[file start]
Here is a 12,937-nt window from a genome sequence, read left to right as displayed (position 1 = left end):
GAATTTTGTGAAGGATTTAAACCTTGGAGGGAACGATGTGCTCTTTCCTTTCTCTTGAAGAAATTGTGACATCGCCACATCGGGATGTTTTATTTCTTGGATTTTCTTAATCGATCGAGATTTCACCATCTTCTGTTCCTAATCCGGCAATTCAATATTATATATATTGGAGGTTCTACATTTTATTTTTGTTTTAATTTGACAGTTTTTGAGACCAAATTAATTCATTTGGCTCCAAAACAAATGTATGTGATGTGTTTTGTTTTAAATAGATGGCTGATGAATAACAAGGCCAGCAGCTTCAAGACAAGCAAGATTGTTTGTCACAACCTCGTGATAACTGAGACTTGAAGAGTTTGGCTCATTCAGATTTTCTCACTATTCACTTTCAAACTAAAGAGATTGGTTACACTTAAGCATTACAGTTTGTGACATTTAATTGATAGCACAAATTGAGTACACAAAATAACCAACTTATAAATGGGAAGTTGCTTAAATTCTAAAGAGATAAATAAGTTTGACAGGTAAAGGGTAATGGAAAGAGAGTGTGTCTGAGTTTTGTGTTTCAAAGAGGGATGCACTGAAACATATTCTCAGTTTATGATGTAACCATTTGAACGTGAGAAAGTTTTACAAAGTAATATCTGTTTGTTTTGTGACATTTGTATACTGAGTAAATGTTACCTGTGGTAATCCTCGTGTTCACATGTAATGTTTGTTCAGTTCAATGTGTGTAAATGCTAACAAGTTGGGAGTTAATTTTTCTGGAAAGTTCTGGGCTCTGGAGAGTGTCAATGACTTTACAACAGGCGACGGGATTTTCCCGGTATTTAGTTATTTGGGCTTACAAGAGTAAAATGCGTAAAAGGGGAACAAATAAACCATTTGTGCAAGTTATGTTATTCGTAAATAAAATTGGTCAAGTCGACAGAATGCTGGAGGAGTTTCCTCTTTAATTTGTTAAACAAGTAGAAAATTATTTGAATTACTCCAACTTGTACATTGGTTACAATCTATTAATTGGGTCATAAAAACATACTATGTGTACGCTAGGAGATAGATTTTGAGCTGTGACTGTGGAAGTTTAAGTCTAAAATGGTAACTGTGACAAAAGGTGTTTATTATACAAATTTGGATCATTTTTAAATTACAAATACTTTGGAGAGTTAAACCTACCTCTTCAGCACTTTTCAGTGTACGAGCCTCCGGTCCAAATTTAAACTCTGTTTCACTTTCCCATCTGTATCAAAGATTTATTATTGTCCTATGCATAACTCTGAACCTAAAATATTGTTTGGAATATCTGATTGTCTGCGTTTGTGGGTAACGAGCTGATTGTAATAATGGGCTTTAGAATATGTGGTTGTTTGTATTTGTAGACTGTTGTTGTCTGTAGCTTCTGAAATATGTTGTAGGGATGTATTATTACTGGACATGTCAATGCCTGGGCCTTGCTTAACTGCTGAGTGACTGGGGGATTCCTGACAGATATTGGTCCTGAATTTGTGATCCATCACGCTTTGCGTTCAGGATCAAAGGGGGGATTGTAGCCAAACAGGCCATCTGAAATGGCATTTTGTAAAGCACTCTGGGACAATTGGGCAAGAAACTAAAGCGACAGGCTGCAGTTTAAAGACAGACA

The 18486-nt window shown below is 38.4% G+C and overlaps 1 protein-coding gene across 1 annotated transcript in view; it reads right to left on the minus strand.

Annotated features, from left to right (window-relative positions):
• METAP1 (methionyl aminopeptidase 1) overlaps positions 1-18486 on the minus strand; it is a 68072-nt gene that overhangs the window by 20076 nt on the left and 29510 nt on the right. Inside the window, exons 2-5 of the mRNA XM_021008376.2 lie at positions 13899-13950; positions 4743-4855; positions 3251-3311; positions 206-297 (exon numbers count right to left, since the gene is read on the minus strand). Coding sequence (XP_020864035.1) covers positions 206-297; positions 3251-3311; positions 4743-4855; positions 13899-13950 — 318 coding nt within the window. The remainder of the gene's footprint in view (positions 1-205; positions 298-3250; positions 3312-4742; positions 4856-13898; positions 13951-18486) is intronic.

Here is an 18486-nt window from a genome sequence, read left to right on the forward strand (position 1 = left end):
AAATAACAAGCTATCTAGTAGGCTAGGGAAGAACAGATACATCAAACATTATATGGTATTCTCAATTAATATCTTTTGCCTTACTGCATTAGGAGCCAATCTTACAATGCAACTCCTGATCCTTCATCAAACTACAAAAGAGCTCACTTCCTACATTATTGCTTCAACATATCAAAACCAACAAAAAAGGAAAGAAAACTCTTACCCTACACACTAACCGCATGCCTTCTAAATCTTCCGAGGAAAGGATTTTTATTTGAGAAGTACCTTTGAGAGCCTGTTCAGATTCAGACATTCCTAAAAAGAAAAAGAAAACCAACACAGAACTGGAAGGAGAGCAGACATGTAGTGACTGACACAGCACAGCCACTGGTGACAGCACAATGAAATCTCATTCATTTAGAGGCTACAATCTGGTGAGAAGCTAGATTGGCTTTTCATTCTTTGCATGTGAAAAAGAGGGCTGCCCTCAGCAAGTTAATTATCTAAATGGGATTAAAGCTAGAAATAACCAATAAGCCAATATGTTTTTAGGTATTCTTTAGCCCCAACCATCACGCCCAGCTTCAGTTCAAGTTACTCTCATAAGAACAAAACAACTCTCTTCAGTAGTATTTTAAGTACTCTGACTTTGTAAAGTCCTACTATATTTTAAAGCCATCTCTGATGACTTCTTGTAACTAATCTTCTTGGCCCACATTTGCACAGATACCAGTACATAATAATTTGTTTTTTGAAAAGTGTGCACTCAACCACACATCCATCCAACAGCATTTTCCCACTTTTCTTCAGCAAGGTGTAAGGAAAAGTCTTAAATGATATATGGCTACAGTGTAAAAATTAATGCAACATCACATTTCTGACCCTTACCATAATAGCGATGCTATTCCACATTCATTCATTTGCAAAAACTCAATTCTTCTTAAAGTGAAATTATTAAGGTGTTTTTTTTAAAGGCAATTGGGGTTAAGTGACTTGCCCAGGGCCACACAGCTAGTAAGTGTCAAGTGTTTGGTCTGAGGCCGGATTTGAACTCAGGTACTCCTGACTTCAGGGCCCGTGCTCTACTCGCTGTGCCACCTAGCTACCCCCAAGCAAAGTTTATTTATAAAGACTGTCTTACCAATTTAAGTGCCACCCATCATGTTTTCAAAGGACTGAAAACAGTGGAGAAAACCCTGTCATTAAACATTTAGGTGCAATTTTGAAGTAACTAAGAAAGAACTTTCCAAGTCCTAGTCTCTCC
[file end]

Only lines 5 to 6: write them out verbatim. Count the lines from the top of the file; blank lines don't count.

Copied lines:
• METAP1 (methionyl aminopeptidase 1) overlaps positions 1-18486 on the minus strand; it is a 68072-nt gene that overhangs the window by 20076 nt on the left and 29510 nt on the right. Inside the window, exons 2-5 of the mRNA XM_021008376.2 lie at positions 13899-13950; positions 4743-4855; positions 3251-3311; positions 206-297 (exon numbers count right to left, since the gene is read on the minus strand). Coding sequence (XP_020864035.1) covers positions 206-297; positions 3251-3311; positions 4743-4855; positions 13899-13950 — 318 coding nt within the window. The remainder of the gene's footprint in view (positions 1-205; positions 298-3250; positions 3312-4742; positions 4856-13898; positions 13951-18486) is intronic.

Here is an 18486-nt window from a genome sequence, read left to right on the forward strand (position 1 = left end):